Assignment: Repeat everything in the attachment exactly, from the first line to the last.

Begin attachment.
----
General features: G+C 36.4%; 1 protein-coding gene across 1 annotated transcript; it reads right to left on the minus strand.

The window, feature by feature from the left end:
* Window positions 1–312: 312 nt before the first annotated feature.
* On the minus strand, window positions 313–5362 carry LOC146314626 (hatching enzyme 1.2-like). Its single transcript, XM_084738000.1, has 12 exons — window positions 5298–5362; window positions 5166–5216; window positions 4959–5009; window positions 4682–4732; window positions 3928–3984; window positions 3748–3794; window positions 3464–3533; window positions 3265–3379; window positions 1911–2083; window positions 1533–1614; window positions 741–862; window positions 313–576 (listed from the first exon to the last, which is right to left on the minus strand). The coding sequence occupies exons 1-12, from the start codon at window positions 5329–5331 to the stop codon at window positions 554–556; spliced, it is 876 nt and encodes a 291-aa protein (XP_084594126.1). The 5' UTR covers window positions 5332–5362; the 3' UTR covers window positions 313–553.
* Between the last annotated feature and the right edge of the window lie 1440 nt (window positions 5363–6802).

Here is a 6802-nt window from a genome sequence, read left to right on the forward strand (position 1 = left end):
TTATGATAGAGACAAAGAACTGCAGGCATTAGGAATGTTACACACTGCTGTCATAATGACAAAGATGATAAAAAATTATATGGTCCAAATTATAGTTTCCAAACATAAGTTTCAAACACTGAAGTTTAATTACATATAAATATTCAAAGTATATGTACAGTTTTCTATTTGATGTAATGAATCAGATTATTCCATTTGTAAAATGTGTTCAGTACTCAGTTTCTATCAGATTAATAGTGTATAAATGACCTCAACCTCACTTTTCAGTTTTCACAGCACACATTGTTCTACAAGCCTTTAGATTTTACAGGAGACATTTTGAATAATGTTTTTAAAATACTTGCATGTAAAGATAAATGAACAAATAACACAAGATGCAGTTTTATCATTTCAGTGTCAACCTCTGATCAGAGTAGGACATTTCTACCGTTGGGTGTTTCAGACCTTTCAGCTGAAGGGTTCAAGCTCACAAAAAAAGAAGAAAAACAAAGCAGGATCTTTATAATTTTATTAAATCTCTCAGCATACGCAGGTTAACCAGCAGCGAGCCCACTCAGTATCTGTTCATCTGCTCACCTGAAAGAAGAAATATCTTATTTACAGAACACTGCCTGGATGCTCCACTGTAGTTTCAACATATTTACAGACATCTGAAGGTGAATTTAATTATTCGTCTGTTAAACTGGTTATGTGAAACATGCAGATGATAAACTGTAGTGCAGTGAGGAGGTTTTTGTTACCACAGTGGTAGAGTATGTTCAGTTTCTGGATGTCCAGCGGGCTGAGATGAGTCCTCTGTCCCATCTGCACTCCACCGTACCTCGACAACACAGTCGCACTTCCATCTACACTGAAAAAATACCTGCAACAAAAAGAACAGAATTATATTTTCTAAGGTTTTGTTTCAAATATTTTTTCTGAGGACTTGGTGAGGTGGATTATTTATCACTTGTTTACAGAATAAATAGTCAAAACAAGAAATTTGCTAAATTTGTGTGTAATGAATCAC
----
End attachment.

General features: G+C 36.4%; 1 protein-coding gene across 1 annotated transcript; it reads right to left on the minus strand.

The window, feature by feature from the left end:
* Window positions 1–312: 312 nt before the first annotated feature.
* On the minus strand, window positions 313–5362 carry LOC146314626 (hatching enzyme 1.2-like). Its single transcript, XM_084738000.1, has 12 exons — window positions 5298–5362; window positions 5166–5216; window positions 4959–5009; window positions 4682–4732; window positions 3928–3984; window positions 3748–3794; window positions 3464–3533; window positions 3265–3379; window positions 1911–2083; window positions 1533–1614; window positions 741–862; window positions 313–576 (listed from the first exon to the last, which is right to left on the minus strand). The coding sequence occupies exons 1-12, from the start codon at window positions 5329–5331 to the stop codon at window positions 554–556; spliced, it is 876 nt and encodes a 291-aa protein (XP_084594126.1). The 5' UTR covers window positions 5332–5362; the 3' UTR covers window positions 313–553.
* Between the last annotated feature and the right edge of the window lie 1440 nt (window positions 5363–6802).

Here is a 6802-nt window from a genome sequence, read left to right on the forward strand (position 1 = left end):
TTATGATAGAGACAAAGAACTGCAGGCATTAGGAATGTTACACACTGCTGTCATAATGACAAAGATGATAAAAAATTATATGGTCCAAATTATAGTTTCCAAACATAAGTTTCAAACACTGAAGTTTAATTACATATAAATATTCAAAGTATATGTACAGTTTTCTATTTGATGTAATGAATCAGATTATTCCATTTGTAAAATGTGTTCAGTACTCAGTTTCTATCAGATTAATAGTGTATAAATGACCTCAACCTCACTTTTCAGTTTTCACAGCACACATTGTTCTACAAGCCTTTAGATTTTACAGGAGACATTTTGAATAATGTTTTTAAAATACTTGCATGTAAAGATAAATGAACAAATAACACAAGATGCAGTTTTATCATTTCAGTGTCAACCTCTGATCAGAGTAGGACATTTCTACCGTTGGGTGTTTCAGACCTTTCAGCTGAAGGGTTCAAGCTCACAAAAAAAGAAGAAAAACAAAGCAGGATCTTTATAATTTTATTAAATCTCTCAGCATACGCAGGTTAACCAGCAGCGAGCCCACTCAGTATCTGTTCATCTGCTCACCTGAAAGAAGAAATATCTTATTTACAGAACACTGCCTGGATGCTCCACTGTAGTTTCAACATATTTACAGACATCTGAAGGTGAATTTAATTATTCGTCTGTTAAACTGGTTATGTGAAACATGCAGATGATAAACTGTAGTGCAGTGAGGAGGTTTTTGTTACCACAGTGGTAGAGTATGTTCAGTTTCTGGATGTCCAGCGGGCTGAGATGAGTCCTCTGTCCCATCTGCACTCCACCGTACCTCGACAACACAGTCGCACTTCCATCTACACTGAAAAAATACCTGCAACAAAAAGAACAGAATTATATTTTCTAAGGTTTTGTTTCAAATATTTTTTCTGAGGACTTGGTGAGGTGGATTATTTATCACTTGTTTACAGAATAAATAGTCAAAACAAGAAATTTGCTAAATTTGTGTGTAATGAATCAC